Updated:SANFORD, Fla. —
Sanford taxpayers are about to sink in hundreds of thousands of dollars into what could be a risky venture.
It could take almost $500,000 to bring the Mayfair golf course up to par.
The course has been neglected for years.
Just feet from the greens is a maintenance truck that's been sitting so long, weeds are growing out of the hood.
Avid golfers Glen and Carol Rose agree the course is not what it should be.
"They've allowed the grass to go slack. There are
[a lot] of bare spots, obviously," Glen Rose said.
That's in addition to the dilapidated cart paths, broken windows, even toilets that can't flush because of septic tank issues.
All problems that the previous
leaseholder left behind after a nasty lawsuit with the city.
City leaders have agreed to spend nearly half a million dollars to fix them.
"It's an awful lot of money
-- public money -- for what is effectively recreational for a small group of people," Glen Rose said. "We're going to find out really fast whether we're going to be able to make our money back," Sanford
Mayor Jeff Triplett said.
It's no secret golf courses don't make much money.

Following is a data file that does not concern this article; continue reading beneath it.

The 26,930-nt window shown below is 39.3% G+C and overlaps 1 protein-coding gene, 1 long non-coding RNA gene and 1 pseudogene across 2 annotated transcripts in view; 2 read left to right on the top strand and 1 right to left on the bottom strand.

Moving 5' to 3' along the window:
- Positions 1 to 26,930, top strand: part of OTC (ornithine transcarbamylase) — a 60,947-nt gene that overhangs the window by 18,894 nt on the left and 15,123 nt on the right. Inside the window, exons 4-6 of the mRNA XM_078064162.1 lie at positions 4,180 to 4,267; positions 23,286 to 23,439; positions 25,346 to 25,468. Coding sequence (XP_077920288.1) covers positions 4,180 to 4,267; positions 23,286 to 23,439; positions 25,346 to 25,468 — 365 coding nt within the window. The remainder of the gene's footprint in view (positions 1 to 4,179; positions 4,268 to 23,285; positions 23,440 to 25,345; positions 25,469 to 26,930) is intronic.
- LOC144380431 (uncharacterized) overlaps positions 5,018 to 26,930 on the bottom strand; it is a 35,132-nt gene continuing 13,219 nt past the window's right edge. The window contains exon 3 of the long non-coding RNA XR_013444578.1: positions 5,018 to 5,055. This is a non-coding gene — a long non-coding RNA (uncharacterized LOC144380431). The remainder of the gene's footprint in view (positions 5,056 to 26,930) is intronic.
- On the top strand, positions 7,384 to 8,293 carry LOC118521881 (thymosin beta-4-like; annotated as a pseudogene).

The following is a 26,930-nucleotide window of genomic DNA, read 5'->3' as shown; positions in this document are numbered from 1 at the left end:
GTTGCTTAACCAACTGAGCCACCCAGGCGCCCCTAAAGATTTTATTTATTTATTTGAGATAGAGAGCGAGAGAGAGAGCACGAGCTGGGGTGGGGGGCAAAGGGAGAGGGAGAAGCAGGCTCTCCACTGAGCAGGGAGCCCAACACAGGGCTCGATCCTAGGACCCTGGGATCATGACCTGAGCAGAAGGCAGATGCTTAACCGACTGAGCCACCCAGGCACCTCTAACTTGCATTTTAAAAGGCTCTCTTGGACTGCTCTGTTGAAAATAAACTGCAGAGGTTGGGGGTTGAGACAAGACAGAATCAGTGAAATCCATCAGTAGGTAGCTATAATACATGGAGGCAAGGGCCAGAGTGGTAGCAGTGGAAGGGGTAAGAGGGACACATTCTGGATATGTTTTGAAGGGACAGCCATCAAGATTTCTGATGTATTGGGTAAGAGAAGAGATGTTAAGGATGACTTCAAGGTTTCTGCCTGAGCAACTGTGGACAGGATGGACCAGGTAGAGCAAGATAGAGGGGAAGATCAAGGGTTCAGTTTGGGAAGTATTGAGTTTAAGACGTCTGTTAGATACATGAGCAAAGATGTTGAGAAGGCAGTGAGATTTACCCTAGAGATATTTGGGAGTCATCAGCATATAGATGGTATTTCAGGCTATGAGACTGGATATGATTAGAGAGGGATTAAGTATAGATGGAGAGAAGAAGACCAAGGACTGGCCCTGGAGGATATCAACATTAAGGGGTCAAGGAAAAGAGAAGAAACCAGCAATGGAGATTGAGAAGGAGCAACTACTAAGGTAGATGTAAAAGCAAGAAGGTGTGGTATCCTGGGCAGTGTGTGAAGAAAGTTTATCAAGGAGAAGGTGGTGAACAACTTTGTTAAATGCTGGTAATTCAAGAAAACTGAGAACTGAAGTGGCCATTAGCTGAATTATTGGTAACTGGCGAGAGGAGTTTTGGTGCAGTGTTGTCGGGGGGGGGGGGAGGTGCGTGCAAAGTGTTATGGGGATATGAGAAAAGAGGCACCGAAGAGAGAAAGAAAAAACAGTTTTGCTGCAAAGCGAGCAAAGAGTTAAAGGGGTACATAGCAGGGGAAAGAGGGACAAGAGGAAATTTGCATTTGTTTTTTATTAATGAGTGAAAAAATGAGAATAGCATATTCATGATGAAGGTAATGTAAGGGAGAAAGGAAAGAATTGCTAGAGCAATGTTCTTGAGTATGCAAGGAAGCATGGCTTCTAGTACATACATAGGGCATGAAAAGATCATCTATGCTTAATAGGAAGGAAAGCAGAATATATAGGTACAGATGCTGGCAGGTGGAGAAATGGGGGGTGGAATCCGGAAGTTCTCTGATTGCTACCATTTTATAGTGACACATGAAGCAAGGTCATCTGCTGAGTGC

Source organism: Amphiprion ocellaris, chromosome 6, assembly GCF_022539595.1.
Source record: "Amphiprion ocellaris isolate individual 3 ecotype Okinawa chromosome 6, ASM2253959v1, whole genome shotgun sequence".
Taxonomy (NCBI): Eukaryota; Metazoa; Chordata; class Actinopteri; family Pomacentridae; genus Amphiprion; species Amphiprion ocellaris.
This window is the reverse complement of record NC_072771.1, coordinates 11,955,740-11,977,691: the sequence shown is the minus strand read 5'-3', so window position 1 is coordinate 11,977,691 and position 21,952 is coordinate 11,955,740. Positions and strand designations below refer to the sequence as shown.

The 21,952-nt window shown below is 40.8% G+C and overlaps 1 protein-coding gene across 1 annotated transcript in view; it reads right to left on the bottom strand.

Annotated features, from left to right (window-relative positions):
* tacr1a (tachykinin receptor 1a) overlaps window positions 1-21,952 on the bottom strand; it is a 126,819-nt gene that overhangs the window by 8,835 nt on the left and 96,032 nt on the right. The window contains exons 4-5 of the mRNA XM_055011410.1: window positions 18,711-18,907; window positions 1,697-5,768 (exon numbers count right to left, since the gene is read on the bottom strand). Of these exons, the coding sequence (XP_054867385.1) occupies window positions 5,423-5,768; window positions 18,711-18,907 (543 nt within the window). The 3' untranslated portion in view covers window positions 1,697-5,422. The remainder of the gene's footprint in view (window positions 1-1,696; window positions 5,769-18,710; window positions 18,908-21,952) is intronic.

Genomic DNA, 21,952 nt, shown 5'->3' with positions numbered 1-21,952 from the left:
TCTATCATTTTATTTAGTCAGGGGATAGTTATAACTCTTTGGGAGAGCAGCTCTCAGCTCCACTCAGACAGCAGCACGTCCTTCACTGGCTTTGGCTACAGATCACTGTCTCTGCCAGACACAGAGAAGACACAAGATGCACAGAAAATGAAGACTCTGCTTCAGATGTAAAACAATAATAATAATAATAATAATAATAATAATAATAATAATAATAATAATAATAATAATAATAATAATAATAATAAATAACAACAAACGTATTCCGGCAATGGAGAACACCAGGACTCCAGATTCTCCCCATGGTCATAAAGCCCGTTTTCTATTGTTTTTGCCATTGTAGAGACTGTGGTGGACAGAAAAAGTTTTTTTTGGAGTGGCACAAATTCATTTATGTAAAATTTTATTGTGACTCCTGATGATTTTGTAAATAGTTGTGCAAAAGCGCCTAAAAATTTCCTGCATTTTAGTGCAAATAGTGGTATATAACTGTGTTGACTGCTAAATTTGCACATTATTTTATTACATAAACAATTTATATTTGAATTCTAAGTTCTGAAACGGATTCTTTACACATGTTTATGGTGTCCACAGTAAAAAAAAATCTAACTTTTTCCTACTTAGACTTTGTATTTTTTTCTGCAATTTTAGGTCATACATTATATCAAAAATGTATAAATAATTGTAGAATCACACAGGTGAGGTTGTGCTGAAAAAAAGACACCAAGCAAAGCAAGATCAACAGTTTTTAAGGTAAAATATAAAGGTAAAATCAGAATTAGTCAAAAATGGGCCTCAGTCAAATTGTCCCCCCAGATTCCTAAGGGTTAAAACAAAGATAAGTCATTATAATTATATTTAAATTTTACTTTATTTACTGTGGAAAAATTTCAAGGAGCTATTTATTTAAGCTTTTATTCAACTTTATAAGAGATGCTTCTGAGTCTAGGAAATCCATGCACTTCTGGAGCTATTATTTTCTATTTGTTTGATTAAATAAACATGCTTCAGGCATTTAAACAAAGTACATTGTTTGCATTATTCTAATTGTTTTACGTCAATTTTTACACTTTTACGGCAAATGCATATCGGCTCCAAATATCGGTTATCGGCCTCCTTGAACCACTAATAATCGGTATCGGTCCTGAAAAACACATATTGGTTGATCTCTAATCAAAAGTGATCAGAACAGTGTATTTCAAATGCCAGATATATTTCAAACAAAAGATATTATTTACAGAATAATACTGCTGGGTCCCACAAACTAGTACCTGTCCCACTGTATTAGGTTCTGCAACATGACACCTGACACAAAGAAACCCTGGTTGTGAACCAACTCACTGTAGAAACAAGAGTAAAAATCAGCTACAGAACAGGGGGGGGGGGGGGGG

DeLand recently closed its course, and the Winter Springs course went into foreclosure.
City leaders said the model they're following is the one of Orlando's famed
It's a risky shot, but leaders said they hope it'll pay off.
"There is a risk
involved. I mean, this is truly an asset to the city of Sanford. We've had it for a long time. There's a lot of history involved in this golf course," Triplett said.
Another example of the problem:
Only two pieces of equipment in the entire garage actually work.
The city is hiring a private management company to run the course.
City officials say it has a track record of success, and they hope to bring that success to Sanford.
The city says it should take between three
and five years to recoup the cash it's putting in to fix up the course.